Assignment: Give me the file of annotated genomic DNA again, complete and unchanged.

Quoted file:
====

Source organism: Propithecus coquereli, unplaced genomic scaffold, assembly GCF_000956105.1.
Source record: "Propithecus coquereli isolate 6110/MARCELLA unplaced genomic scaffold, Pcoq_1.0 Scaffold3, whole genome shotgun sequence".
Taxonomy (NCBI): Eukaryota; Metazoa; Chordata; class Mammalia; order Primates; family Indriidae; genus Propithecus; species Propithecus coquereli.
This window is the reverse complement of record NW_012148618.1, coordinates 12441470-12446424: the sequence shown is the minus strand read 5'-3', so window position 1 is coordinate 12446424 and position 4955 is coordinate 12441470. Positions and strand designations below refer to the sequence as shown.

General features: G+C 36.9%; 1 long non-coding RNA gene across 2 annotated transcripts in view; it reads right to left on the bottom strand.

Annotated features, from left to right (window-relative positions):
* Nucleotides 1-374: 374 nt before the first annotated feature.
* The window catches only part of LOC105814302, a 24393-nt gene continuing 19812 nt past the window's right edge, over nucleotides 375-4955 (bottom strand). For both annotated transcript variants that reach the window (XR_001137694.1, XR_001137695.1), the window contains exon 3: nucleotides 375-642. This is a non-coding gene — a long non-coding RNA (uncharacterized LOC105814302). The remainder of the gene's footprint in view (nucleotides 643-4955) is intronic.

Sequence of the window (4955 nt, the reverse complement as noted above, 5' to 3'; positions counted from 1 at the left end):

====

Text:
Source organism: Propithecus coquereli, unplaced genomic scaffold, assembly GCF_000956105.1.
Source record: "Propithecus coquereli isolate 6110/MARCELLA unplaced genomic scaffold, Pcoq_1.0 Scaffold3, whole genome shotgun sequence".
Taxonomy (NCBI): Eukaryota; Metazoa; Chordata; class Mammalia; order Primates; family Indriidae; genus Propithecus; species Propithecus coquereli.
This window is the reverse complement of record NW_012148618.1, coordinates 12441470-12446424: the sequence shown is the minus strand read 5'-3', so window position 1 is coordinate 12446424 and position 4955 is coordinate 12441470. Positions and strand designations below refer to the sequence as shown.

General features: G+C 36.9%; 1 long non-coding RNA gene across 2 annotated transcripts in view; it reads right to left on the bottom strand.

Annotated features, from left to right (window-relative positions):
* Nucleotides 1-374: 374 nt before the first annotated feature.
* The window catches only part of LOC105814302, a 24393-nt gene continuing 19812 nt past the window's right edge, over nucleotides 375-4955 (bottom strand). For both annotated transcript variants that reach the window (XR_001137694.1, XR_001137695.1), the window contains exon 3: nucleotides 375-642. This is a non-coding gene — a long non-coding RNA (uncharacterized LOC105814302). The remainder of the gene's footprint in view (nucleotides 643-4955) is intronic.

Sequence of the window (4955 nt, the reverse complement as noted above, 5' to 3'; positions counted from 1 at the left end):